Within the framework of the JGI Mycorrhizal Genomics Initiative, we are sequencing a phylogenetically and ecologically diverse suite of mycorrhizal fungi (Basidiomycota and Ascomycota), which include the major clades of symbiotic species associating with trees and woody shrubs. Analyses of these genomes will provide insight into the diversity of mechanisms for the mycorrhizal symbiosis, including ericoid-, orchid- and ectomycorrhizal associations.
Cortinarius glaucopus - The Greenfoot Webcap
Cortinarius glaucopus is a representative of the largest fungal genus with over 2000 species of Cortinarius currently recognized. The genus often dominates ectomycorrhizal communities in both the northern and southern hemispheres but is strikingly absent or poorly represented in tropical regions. The phylogenetic breadth of the genus is matched by the very wide range of habitats and hosts with which Cortinarius species associate. The genus is especially abundant in nutrient poor boreal forest ecosystems and the mycorrhizas are characterised by the production of copious amounts of mycelium in the organic soil layers suggesting utilisation of organic nutrient sources. However, we know very little about the physiological capabilities of the genus as free living mycelia of Cortinarius species has only been obtained on very rare occasions.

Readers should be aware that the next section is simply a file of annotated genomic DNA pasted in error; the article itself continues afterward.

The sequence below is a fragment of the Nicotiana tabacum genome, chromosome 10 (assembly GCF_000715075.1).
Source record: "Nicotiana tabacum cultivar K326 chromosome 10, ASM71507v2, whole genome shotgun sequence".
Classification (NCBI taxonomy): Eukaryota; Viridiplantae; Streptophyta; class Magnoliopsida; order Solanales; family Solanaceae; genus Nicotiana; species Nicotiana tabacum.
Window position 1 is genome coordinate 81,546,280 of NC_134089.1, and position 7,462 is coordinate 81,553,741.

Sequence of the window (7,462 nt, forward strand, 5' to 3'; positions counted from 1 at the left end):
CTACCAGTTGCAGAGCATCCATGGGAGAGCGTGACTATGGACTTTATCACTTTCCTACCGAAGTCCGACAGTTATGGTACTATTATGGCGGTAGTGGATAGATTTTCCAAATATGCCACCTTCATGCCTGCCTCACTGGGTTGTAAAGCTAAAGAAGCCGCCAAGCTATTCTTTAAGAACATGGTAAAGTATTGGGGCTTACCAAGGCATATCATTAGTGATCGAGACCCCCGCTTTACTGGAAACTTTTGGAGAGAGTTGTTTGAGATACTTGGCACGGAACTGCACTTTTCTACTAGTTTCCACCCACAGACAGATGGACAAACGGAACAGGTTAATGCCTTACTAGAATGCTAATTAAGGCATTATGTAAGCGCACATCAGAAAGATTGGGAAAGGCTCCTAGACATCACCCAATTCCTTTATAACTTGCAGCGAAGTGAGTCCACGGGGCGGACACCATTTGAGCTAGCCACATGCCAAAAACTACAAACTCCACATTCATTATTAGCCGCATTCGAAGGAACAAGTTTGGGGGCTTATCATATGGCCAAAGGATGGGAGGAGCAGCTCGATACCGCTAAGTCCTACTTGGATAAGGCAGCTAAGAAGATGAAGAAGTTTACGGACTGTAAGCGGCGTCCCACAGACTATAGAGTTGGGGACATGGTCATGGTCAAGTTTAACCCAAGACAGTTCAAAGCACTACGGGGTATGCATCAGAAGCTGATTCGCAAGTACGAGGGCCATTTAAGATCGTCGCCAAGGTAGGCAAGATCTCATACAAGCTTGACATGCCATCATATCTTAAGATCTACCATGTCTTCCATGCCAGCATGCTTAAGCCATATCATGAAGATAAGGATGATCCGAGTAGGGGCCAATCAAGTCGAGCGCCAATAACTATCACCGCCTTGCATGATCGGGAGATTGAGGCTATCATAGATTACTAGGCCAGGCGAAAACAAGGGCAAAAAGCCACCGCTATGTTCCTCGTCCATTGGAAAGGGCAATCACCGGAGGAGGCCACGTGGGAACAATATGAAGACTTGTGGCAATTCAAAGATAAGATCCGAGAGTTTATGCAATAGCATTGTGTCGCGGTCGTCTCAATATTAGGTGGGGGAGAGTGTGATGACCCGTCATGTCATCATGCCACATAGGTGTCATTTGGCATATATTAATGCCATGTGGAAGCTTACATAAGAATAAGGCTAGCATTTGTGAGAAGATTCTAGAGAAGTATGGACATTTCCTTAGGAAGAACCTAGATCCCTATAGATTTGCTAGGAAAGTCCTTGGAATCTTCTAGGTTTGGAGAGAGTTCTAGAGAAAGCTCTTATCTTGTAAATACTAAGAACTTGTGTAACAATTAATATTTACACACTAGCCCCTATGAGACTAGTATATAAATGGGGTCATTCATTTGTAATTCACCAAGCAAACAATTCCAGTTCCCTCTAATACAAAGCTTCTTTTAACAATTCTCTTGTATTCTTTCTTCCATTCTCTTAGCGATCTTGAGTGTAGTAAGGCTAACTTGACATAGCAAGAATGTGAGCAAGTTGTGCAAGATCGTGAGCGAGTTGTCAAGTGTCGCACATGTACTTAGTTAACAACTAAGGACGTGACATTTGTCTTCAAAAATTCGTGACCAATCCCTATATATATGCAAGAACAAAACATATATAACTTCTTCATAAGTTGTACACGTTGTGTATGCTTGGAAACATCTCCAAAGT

Cortinarius glaucopus forms ectomycorrhizas with a range of host species that are highly hydrophobic compared to the other taxa proposed and therefore represents an extreme example of this ecological trait and genome data would greatly facilitate an investigation of the evolution and ecological significance of hydrophobin encoding genes across mycorrhizal and saprotrophic fungi.
Surprisingly, recent work, using DNA extracted directly from field-collected fruit bodies, has suggested a role for Cortinarius in the degradation of polyaromatic organic soil residues as class II peroxidase-encoding genes were found to be widespread in the genus.
The analysis of C. glaucopus genome will allow us to identify the evolution in symbiotic fungi of such catabolic genes, which are shared with the free living lignocellulose degrading saprotrophic basidiomycetes.